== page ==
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Old 02-14-2015, 05:01 PM   #1
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Replacing double pane with single pane? Smart???

I have fogged front side windows on my 2003 National Seabreeze. I would like to replace them, but I am thinking of using single pane glass instead of double pane to avoid a problem down the road. Its actually called laminated glass. Its actually 2 pieces of glass with vinyl or something laminated between them, but there is no air space. I don't live in Arizona, and I don't winter camp. So why do I need double pane glass. None of it seems to last. Bumping down the road in an RV doesn't seem like good environment for the glass seal. Cars only use single pane glass and I think some Motorhome manufacturers only use single pane. So, any thoughts or your experience is welcome and appreciated.
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Old 02-14-2015, 05:24 PM   #2
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No experience with the difference except that the class A I just bought had the dual-pane and they were an expensive option ... hopefully, meaning they will not only keep the coach cooler/warmer in summer/winter, but keep the resale higher as well. Dennis - WU6X
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Old 02-14-2015, 05:28 PM   #3
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Steve, if insulating from heat/cold is not a concern of yours, by all means, install a single pane glass, there is a reason why double pane glass was used in the first place......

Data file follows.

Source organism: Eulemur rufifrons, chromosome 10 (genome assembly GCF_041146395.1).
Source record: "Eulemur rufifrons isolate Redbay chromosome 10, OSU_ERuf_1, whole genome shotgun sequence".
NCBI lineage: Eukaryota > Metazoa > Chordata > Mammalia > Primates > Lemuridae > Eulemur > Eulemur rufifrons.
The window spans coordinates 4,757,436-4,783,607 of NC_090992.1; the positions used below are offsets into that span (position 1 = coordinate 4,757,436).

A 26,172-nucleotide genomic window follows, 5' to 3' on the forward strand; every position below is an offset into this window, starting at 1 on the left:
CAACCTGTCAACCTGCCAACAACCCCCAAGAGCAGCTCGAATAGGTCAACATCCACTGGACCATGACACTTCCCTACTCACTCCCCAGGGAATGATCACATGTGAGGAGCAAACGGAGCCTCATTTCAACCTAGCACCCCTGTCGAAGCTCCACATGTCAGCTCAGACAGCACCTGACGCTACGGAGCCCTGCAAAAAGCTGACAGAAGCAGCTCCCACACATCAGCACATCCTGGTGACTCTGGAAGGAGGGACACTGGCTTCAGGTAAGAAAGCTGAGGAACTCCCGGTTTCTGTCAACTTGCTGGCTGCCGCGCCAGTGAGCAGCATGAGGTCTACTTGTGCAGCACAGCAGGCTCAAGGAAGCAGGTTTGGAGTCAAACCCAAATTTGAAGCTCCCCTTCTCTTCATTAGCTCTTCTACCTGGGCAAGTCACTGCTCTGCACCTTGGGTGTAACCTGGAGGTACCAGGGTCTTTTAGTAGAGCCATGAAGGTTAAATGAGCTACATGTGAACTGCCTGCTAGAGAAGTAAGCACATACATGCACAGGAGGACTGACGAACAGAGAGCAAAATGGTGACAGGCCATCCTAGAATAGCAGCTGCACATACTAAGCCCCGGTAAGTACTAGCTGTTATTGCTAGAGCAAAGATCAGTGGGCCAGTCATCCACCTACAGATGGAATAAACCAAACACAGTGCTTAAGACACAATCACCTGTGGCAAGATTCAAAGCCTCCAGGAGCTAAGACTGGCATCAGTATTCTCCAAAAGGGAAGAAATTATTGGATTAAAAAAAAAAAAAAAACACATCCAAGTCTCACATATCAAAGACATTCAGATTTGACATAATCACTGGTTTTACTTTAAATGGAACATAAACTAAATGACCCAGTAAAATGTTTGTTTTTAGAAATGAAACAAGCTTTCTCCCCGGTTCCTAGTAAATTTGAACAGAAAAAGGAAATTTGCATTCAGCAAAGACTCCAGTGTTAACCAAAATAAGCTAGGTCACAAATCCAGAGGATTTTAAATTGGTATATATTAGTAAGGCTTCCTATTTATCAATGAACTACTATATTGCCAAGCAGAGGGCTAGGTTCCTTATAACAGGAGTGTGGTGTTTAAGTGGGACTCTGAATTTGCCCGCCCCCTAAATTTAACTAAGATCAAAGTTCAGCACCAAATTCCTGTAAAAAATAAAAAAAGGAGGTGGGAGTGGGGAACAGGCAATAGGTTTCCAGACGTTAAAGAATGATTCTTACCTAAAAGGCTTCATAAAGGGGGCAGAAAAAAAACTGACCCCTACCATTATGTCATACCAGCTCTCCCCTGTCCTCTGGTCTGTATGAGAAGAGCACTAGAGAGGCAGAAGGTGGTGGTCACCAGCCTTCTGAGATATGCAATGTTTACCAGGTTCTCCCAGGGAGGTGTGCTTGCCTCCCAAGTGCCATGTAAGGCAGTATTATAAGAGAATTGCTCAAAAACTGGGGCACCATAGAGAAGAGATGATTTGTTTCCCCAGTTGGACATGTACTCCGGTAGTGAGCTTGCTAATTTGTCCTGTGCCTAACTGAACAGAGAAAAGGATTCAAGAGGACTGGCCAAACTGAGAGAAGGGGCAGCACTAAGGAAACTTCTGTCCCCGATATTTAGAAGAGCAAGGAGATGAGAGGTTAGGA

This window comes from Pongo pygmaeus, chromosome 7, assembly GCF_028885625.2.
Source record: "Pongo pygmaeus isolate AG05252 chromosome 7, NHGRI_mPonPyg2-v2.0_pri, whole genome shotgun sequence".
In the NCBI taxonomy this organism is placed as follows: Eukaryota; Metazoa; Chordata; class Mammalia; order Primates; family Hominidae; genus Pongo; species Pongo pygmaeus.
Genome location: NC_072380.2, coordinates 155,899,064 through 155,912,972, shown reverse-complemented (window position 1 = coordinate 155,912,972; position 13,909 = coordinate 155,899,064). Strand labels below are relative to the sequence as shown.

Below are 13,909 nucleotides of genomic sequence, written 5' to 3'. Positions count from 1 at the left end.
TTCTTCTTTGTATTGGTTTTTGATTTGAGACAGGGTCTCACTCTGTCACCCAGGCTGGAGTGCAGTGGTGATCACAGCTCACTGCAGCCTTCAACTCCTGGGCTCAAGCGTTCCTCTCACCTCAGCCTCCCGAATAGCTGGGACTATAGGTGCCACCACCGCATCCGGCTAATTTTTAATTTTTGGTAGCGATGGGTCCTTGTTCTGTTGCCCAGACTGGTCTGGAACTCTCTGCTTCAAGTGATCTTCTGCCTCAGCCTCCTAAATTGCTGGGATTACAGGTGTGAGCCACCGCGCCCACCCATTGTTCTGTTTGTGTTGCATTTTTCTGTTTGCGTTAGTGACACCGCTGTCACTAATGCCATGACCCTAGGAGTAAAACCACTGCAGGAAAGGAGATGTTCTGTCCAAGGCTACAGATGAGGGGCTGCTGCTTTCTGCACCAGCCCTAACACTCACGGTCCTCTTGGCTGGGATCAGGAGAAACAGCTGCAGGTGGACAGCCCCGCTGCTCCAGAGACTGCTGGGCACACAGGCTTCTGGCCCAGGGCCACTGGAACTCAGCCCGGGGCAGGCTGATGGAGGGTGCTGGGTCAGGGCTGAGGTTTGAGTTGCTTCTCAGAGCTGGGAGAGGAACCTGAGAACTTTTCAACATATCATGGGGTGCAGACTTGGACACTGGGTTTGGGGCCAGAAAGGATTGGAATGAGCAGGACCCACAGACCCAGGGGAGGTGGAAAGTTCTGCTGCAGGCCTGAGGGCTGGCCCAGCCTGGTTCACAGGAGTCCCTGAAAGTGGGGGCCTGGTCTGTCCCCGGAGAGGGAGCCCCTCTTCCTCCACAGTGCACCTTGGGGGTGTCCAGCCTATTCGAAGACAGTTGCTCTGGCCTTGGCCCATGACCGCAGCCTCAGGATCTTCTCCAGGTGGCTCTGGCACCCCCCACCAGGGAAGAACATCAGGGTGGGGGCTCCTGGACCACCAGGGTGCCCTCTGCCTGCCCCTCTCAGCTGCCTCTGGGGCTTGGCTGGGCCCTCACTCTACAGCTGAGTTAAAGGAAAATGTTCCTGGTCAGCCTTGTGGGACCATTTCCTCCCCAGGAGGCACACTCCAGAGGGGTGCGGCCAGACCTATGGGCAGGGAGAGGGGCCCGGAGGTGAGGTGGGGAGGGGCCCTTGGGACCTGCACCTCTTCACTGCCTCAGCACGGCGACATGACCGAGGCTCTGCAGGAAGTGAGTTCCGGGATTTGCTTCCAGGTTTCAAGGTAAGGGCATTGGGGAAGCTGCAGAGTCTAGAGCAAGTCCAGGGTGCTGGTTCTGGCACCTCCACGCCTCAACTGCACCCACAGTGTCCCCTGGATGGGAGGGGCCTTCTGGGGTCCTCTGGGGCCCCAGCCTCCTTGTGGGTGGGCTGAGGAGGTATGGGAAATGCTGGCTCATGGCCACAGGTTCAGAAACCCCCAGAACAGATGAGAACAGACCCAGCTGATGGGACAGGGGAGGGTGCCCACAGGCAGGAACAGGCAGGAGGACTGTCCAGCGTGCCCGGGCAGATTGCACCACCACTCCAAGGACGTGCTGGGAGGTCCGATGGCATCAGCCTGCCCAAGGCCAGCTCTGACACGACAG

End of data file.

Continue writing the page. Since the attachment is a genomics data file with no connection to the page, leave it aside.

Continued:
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Old 02-14-2015, 05:41 PM   #4
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I just had a thought.. I have one fogged double pane.. I may cut and remove the inner pane.

When I am driving cold is not often an issue, and I can always wear a jacket (heat is more of a problem)

When I'm parked Cold is a problem but... I have lots and lots of insulating pads,,, and I get more every few months (long story I do not wish to go into) so blocking the cold .. Easy to do.
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Old 02-15-2015, 02:55 PM   #5
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Originally Posted by Kliwks View Post
I have fogged front side windows on my 2003 National Seabreeze. I would like to replace them, but I am thinking of using single pane glass instead of double pane to avoid a problem down the road. Its actually called laminated glass. Its actually 2 pieces of glass with vinyl or something laminated between them, but there is no air space. I don't live in Arizona, and I don't winter camp. So why do I need double pane glass. None of it seems to last. Bumping down the road in an RV doesn't seem like good environment for the glass seal. Cars only use single pane glass and I think some Motorhome manufacturers only use single pane. So, any thoughts or your experience is welcome and appreciated.
All the windows except the windshield and the drivers door window on our 2001 Winnebago Adventurer were dual pane. The only windows that ever got condensation on them were those two.

On our 2013 Adventurer all the windows in the passengers compartment are single pane. They all sweat in humid weather if the AC isn't on, or in cool weather when the heat is on. We can also hear much more noise coming through those windows.

If the option was available I would have ordered dual pane windows again on all the windows except the windshield.

As a side note we did have the passengers side window on our 2001 fog up. We ordered a direct replacement from Atwood Mobile Products for less than $150.00 delivered to the door. Add another $10.00 to $25.00 for butyl tape and a few hours labor and you're good to go.

Word for the wise; If you decide to do it yourself pick a warm summer day. We did ours on a cool fall afternoon and the butyl tape was a bear to get off.

Here's the tutorial we used when we replaced ours:
http://www.rampknot.net/window_repai...ndowRepair.pdf